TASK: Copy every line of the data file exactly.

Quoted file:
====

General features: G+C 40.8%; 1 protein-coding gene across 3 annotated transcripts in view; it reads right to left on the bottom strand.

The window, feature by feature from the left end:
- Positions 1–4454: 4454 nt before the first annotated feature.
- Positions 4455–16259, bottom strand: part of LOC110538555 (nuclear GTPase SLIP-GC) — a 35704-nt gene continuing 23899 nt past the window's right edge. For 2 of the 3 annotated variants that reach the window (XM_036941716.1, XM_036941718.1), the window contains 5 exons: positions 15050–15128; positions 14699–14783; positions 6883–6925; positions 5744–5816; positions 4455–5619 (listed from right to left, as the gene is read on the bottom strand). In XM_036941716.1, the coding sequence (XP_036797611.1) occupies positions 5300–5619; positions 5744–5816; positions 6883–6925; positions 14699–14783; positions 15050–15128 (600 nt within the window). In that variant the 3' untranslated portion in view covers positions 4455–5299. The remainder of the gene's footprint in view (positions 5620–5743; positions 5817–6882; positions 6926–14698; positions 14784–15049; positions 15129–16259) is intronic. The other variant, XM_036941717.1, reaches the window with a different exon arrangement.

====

General features: G+C 40.8%; 1 protein-coding gene across 3 annotated transcripts in view; it reads right to left on the bottom strand.

The window, feature by feature from the left end:
- Positions 1–4454: 4454 nt before the first annotated feature.
- Positions 4455–16259, bottom strand: part of LOC110538555 (nuclear GTPase SLIP-GC) — a 35704-nt gene continuing 23899 nt past the window's right edge. For 2 of the 3 annotated variants that reach the window (XM_036941716.1, XM_036941718.1), the window contains 5 exons: positions 15050–15128; positions 14699–14783; positions 6883–6925; positions 5744–5816; positions 4455–5619 (listed from right to left, as the gene is read on the bottom strand). In XM_036941716.1, the coding sequence (XP_036797611.1) occupies positions 5300–5619; positions 5744–5816; positions 6883–6925; positions 14699–14783; positions 15050–15128 (600 nt within the window). In that variant the 3' untranslated portion in view covers positions 4455–5299. The remainder of the gene's footprint in view (positions 5620–5743; positions 5817–6882; positions 6926–14698; positions 14784–15049; positions 15129–16259) is intronic. The other variant, XM_036941717.1, reaches the window with a different exon arrangement.